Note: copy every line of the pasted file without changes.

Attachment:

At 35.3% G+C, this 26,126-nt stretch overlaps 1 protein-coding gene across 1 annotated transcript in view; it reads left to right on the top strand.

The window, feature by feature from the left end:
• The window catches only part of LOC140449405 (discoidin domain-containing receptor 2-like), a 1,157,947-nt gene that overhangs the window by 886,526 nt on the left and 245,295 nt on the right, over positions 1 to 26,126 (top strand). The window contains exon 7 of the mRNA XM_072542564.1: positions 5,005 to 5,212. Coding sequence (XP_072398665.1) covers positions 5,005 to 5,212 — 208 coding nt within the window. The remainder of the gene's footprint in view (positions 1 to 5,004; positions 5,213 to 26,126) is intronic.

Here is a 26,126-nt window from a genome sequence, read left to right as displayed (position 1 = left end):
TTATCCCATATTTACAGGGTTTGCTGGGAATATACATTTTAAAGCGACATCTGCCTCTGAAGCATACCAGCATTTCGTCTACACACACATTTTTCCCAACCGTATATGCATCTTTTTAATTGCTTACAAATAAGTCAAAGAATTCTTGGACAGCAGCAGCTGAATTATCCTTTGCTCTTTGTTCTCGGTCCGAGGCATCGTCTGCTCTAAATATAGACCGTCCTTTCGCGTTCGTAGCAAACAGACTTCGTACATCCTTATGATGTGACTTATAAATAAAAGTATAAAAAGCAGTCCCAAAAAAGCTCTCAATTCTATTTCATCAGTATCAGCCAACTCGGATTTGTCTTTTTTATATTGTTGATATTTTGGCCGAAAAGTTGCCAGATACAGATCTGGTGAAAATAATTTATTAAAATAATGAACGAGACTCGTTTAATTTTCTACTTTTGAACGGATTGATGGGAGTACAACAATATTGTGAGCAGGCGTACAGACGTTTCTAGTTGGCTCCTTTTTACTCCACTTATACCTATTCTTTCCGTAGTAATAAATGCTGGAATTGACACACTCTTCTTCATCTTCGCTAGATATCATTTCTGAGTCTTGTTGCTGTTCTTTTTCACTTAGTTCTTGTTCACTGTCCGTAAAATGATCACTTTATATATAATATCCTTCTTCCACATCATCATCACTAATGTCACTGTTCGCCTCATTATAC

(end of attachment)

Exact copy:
At 35.3% G+C, this 26,126-nt stretch overlaps 1 protein-coding gene across 1 annotated transcript in view; it reads left to right on the top strand.

The window, feature by feature from the left end:
• The window catches only part of LOC140449405 (discoidin domain-containing receptor 2-like), a 1,157,947-nt gene that overhangs the window by 886,526 nt on the left and 245,295 nt on the right, over positions 1 to 26,126 (top strand). The window contains exon 7 of the mRNA XM_072542564.1: positions 5,005 to 5,212. Coding sequence (XP_072398665.1) covers positions 5,005 to 5,212 — 208 coding nt within the window. The remainder of the gene's footprint in view (positions 1 to 5,004; positions 5,213 to 26,126) is intronic.

Here is a 26,126-nt window from a genome sequence, read left to right as displayed (position 1 = left end):
TTATCCCATATTTACAGGGTTTGCTGGGAATATACATTTTAAAGCGACATCTGCCTCTGAAGCATACCAGCATTTCGTCTACACACACATTTTTCCCAACCGTATATGCATCTTTTTAATTGCTTACAAATAAGTCAAAGAATTCTTGGACAGCAGCAGCTGAATTATCCTTTGCTCTTTGTTCTCGGTCCGAGGCATCGTCTGCTCTAAATATAGACCGTCCTTTCGCGTTCGTAGCAAACAGACTTCGTACATCCTTATGATGTGACTTATAAATAAAAGTATAAAAAGCAGTCCCAAAAAAGCTCTCAATTCTATTTCATCAGTATCAGCCAACTCGGATTTGTCTTTTTTATATTGTTGATATTTTGGCCGAAAAGTTGCCAGATACAGATCTGGTGAAAATAATTTATTAAAATAATGAACGAGACTCGTTTAATTTTCTACTTTTGAACGGATTGATGGGAGTACAACAATATTGTGAGCAGGCGTACAGACGTTTCTAGTTGGCTCCTTTTTACTCCACTTATACCTATTCTTTCCGTAGTAATAAATGCTGGAATTGACACACTCTTCTTCATCTTCGCTAGATATCATTTCTGAGTCTTGTTGCTGTTCTTTTTCACTTAGTTCTTGTTCACTGTCCGTAAAATGATCACTTTATATATAATATCCTTCTTCCACATCATCATCACTAATGTCACTGTTCGCCTCATTATAC